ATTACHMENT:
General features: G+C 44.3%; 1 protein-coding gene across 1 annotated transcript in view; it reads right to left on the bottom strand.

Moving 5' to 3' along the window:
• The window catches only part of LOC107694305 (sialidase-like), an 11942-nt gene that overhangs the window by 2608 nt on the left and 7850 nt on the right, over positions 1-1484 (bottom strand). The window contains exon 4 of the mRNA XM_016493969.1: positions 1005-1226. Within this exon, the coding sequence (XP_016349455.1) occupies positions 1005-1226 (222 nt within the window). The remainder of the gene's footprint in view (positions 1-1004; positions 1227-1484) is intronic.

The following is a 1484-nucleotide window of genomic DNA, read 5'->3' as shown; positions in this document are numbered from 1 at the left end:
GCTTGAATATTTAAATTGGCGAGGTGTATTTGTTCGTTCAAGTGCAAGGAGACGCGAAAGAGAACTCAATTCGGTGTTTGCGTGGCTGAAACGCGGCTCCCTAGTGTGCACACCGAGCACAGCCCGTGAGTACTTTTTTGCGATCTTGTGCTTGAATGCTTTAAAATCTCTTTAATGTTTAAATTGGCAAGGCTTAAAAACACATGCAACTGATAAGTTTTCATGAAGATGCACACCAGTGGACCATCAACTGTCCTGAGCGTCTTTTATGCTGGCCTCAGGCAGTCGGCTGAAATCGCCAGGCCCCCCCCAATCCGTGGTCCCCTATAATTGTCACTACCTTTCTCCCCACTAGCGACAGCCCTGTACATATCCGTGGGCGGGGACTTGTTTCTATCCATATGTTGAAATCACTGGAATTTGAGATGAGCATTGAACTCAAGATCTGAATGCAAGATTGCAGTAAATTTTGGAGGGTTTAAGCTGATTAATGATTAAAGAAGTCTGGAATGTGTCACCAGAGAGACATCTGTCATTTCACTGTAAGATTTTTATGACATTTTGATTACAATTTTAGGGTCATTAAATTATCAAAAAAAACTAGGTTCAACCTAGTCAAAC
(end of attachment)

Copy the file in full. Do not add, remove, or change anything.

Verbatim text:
General features: G+C 44.3%; 1 protein-coding gene across 1 annotated transcript in view; it reads right to left on the bottom strand.

Moving 5' to 3' along the window:
• The window catches only part of LOC107694305 (sialidase-like), an 11942-nt gene that overhangs the window by 2608 nt on the left and 7850 nt on the right, over positions 1-1484 (bottom strand). The window contains exon 4 of the mRNA XM_016493969.1: positions 1005-1226. Within this exon, the coding sequence (XP_016349455.1) occupies positions 1005-1226 (222 nt within the window). The remainder of the gene's footprint in view (positions 1-1004; positions 1227-1484) is intronic.

The following is a 1484-nucleotide window of genomic DNA, read 5'->3' as shown; positions in this document are numbered from 1 at the left end:
GCTTGAATATTTAAATTGGCGAGGTGTATTTGTTCGTTCAAGTGCAAGGAGACGCGAAAGAGAACTCAATTCGGTGTTTGCGTGGCTGAAACGCGGCTCCCTAGTGTGCACACCGAGCACAGCCCGTGAGTACTTTTTTGCGATCTTGTGCTTGAATGCTTTAAAATCTCTTTAATGTTTAAATTGGCAAGGCTTAAAAACACATGCAACTGATAAGTTTTCATGAAGATGCACACCAGTGGACCATCAACTGTCCTGAGCGTCTTTTATGCTGGCCTCAGGCAGTCGGCTGAAATCGCCAGGCCCCCCCCAATCCGTGGTCCCCTATAATTGTCACTACCTTTCTCCCCACTAGCGACAGCCCTGTACATATCCGTGGGCGGGGACTTGTTTCTATCCATATGTTGAAATCACTGGAATTTGAGATGAGCATTGAACTCAAGATCTGAATGCAAGATTGCAGTAAATTTTGGAGGGTTTAAGCTGATTAATGATTAAAGAAGTCTGGAATGTGTCACCAGAGAGACATCTGTCATTTCACTGTAAGATTTTTATGACATTTTGATTACAATTTTAGGGTCATTAAATTATCAAAAAAAACTAGGTTCAACCTAGTCAAAC